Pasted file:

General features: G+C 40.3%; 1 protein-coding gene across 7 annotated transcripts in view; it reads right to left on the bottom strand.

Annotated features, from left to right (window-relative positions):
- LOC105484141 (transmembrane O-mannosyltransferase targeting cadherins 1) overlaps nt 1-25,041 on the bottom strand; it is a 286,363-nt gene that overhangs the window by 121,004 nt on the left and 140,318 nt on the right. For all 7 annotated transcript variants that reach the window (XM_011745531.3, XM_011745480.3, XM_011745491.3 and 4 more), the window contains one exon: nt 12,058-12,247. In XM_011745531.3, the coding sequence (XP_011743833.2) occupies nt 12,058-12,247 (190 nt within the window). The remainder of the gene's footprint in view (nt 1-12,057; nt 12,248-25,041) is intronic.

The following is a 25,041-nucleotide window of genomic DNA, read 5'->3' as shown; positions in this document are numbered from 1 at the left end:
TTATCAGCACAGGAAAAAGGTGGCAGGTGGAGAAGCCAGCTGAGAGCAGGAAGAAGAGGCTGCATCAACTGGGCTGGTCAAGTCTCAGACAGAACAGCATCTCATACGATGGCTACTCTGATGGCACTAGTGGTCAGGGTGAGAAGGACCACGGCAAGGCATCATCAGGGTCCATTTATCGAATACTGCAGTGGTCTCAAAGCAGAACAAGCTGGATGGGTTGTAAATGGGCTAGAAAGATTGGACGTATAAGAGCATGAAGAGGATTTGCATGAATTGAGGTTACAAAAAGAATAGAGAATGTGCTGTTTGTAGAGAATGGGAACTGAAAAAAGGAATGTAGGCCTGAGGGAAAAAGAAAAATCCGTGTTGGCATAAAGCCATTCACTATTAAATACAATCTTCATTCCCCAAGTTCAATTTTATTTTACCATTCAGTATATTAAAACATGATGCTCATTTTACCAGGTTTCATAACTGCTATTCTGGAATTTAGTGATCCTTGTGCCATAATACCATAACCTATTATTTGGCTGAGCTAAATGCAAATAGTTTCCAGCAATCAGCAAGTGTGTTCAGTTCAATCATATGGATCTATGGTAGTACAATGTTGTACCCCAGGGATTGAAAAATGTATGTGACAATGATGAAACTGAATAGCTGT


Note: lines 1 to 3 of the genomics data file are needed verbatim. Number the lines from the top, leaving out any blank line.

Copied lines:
General features: G+C 40.3%; 1 protein-coding gene across 7 annotated transcripts in view; it reads right to left on the bottom strand.

Annotated features, from left to right (window-relative positions):
- LOC105484141 (transmembrane O-mannosyltransferase targeting cadherins 1) overlaps nt 1-25,041 on the bottom strand; it is a 286,363-nt gene that overhangs the window by 121,004 nt on the left and 140,318 nt on the right. For all 7 annotated transcript variants that reach the window (XM_011745531.3, XM_011745480.3, XM_011745491.3 and 4 more), the window contains one exon: nt 12,058-12,247. In XM_011745531.3, the coding sequence (XP_011743833.2) occupies nt 12,058-12,247 (190 nt within the window). The remainder of the gene's footprint in view (nt 1-12,057; nt 12,248-25,041) is intronic.